• It’s a good job you’re a cockroach, nc, because we’ll be staring down the barrel of pointless and dangerous nuclear power station developments if we go with what Stephen describes as the view of respondents to a Member Questionnaire. I can’t understand why opinion (in the Lib Dems, and it would seem in the UK generally) has moved that way. Just wait till we have any genuinely new sites which haven’t experienced them before.

  • Stephen Hesketh 6th Aug '13 - 8:09pm

    I may as well add my voice to this as a significantly disappointed green Liberal Democrat.
    In addition to the points raised above, local communities have essentially been given a blank NIMBY cheque (without having to take some local responsibility for the generation/saving of energy consumed locally) and perfectly good SME-dominated industries such as solar PV have been rendered unconscious and kicked in to the long grass.
    I also blame Osborne and the Tory’s general relationship with their party-funding large-scale business friends but this is little more than wasted emotion in the face of their blatant cynicism.

    To some extent ‘we are were we are’ for this Parliament but I am likely to be yet another sad departer should we find ourselves in such a weak position in a Tory-led coalition following the next election.
    It is not without good reason that the Tories have been our century’s-old opponents. I sincerely hope our leadership or their successors will carry forward some important lessons in dealing with such reactionary ‘partners’.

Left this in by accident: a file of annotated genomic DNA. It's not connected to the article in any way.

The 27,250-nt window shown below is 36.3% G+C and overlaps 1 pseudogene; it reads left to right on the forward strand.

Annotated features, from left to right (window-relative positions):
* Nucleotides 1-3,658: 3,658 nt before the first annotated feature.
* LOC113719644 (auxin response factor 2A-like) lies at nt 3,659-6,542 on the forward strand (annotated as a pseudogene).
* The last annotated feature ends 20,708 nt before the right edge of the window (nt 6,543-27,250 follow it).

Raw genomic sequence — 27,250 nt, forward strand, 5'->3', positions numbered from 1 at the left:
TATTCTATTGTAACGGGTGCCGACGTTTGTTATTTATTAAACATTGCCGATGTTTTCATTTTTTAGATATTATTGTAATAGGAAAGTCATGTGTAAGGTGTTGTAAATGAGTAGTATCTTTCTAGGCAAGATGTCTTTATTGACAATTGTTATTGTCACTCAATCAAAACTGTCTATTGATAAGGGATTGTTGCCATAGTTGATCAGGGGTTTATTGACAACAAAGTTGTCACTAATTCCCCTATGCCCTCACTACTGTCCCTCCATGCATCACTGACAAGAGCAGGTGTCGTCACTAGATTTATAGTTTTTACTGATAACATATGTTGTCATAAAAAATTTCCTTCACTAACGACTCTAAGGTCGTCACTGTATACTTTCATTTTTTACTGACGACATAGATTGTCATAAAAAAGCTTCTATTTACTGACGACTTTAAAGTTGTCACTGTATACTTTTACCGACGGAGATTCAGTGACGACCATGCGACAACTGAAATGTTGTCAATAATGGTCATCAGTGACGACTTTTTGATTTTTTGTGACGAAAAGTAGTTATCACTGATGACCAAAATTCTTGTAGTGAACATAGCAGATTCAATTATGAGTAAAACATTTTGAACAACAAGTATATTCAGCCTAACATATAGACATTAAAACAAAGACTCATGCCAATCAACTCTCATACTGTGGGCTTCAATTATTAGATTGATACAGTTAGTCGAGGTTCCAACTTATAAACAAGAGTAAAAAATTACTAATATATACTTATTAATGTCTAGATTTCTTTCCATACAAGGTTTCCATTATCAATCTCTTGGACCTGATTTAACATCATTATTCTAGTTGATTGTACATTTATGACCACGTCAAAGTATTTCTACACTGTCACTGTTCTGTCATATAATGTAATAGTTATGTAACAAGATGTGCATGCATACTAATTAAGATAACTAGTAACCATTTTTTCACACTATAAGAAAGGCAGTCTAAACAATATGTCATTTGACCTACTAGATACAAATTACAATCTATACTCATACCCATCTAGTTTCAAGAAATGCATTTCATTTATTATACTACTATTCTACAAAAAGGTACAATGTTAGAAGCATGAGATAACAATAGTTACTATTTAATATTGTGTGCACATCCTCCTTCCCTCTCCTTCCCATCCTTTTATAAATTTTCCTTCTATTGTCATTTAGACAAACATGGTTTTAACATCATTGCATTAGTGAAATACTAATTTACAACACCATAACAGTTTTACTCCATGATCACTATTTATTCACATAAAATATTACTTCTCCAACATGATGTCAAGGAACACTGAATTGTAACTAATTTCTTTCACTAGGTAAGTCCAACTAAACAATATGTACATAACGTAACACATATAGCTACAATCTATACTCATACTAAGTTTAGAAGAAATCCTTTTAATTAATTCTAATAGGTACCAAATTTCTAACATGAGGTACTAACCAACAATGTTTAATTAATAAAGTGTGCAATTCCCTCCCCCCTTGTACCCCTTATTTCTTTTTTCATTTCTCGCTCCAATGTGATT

• Steve Bolter 10th Aug '13 - 12:53pm

    Re Tim13. Perhaps the movement towards acceptance of the need for nuclear energy is because people now realise that the dangers from properly designed and run nuclear power stations are minimal compared to the dangers of trying to get by without them.
    Does Tim rely imagine that that business and the general public would be prepared to tolerate the expense, the changes and the disruption necessary for a rapid change to a “low carbon” non-nuclear UK? Building replacement reactors adjacent to some of those closing down gives another 40 years to reduce energy demand and to develop and build the necessary infrastructure for a renewables powered UK in a less disruptive and hence acceptable way.
    Without replacing the existing nuclear contribution, renewables would be replacing nuclear rather than fossil fuel generation and our contribution to rapid global climate change will continue. Our delay in starting a nuclear replacement programme has already given the multinationals the confidence to invest in ever more difficult and expensive methods of extracting oil and gas. Repeated elsewhere, ignoring the need to reduce carbon dioxide emissions will lead to flooding, crop failure, migration and wars. The greatest number of deaths will be among the poor of the developing world. It is not in our backyard, but it matters.
    The proposals are to continue not expand nuclear generation. This can be most economically by extending existing site allowing the sharing or takeover of such facilities as site containment, security, grid connections and the eventual post operational management.